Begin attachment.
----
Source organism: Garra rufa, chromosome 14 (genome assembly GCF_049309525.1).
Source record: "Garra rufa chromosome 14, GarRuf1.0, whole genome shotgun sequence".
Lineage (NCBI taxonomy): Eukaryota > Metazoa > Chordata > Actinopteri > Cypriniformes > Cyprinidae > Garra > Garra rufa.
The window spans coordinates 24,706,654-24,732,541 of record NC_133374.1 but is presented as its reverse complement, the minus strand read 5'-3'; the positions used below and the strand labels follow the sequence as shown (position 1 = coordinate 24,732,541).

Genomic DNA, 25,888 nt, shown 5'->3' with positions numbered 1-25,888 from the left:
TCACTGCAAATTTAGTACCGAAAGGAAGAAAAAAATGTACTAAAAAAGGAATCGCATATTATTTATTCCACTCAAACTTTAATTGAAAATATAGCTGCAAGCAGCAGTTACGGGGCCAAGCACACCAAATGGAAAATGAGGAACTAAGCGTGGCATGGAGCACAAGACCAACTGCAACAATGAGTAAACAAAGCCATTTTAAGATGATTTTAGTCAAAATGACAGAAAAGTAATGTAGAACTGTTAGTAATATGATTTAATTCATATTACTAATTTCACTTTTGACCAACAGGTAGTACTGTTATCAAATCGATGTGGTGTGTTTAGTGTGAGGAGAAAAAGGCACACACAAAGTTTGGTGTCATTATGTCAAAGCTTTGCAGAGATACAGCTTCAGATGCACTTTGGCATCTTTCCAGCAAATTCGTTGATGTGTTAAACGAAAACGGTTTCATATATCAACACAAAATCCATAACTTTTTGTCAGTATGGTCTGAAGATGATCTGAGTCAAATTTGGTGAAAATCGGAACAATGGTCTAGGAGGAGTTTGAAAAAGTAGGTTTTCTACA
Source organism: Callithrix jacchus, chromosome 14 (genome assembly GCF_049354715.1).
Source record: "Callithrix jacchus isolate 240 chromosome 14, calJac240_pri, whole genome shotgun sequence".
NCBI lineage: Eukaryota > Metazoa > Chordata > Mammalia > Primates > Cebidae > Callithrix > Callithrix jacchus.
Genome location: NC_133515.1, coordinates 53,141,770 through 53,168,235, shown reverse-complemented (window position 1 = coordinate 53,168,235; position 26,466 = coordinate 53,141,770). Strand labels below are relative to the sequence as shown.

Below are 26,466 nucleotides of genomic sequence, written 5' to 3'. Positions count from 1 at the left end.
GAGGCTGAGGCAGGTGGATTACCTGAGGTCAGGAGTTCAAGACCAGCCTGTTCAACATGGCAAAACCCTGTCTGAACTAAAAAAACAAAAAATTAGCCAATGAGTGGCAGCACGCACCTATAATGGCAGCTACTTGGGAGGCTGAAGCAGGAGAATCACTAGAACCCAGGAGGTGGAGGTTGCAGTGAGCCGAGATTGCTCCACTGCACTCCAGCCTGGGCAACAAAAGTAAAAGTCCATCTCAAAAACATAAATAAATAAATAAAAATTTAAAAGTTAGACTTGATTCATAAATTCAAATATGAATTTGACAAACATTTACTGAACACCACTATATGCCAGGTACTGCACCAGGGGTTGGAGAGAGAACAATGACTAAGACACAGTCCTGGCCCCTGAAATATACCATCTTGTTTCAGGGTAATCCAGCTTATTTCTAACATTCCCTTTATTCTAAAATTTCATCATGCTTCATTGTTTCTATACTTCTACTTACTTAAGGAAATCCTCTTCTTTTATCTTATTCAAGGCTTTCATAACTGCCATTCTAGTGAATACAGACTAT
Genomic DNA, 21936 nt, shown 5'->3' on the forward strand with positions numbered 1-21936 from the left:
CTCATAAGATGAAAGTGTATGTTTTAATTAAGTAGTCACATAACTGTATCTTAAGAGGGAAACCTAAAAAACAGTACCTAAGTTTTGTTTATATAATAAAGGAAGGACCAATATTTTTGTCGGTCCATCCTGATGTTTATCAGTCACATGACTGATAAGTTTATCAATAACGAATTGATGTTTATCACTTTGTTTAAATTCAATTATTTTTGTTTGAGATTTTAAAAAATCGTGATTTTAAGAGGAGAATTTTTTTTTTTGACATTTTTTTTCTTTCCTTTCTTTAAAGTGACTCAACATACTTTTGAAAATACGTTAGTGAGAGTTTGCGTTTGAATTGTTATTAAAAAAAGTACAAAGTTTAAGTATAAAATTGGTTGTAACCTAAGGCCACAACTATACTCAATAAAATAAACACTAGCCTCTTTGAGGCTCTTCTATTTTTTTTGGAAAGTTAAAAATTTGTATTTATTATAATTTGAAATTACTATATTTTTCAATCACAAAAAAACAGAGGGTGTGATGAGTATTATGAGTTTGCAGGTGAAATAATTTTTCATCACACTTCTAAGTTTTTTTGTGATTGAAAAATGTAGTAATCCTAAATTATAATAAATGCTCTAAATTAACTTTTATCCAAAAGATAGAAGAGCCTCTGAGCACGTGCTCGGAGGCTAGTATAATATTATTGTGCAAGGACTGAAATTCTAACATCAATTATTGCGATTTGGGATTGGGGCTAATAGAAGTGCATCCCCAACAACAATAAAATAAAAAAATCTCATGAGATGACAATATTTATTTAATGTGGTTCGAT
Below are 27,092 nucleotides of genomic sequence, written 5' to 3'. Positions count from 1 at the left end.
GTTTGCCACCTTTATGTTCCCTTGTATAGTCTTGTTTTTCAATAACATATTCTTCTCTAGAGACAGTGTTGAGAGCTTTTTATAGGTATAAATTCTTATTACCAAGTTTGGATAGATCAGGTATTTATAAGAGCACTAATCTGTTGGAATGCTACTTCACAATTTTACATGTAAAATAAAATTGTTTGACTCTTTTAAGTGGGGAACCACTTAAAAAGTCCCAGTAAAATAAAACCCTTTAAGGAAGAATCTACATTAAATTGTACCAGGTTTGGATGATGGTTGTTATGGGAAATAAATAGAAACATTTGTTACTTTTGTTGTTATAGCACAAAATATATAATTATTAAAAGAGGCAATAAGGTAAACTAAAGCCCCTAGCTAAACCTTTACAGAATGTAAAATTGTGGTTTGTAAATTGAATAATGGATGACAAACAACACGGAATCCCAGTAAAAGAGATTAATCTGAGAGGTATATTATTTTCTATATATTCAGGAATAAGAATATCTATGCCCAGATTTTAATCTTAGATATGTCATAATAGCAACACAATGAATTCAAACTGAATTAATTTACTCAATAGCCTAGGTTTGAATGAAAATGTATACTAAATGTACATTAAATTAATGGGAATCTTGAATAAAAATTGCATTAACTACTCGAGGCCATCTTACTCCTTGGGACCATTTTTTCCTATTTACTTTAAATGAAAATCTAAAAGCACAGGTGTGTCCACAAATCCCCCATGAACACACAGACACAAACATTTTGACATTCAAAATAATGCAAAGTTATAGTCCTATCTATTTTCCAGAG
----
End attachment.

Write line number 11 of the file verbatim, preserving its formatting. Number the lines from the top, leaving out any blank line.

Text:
Below are 26,466 nucleotides of genomic sequence, written 5' to 3'. Positions count from 1 at the left end.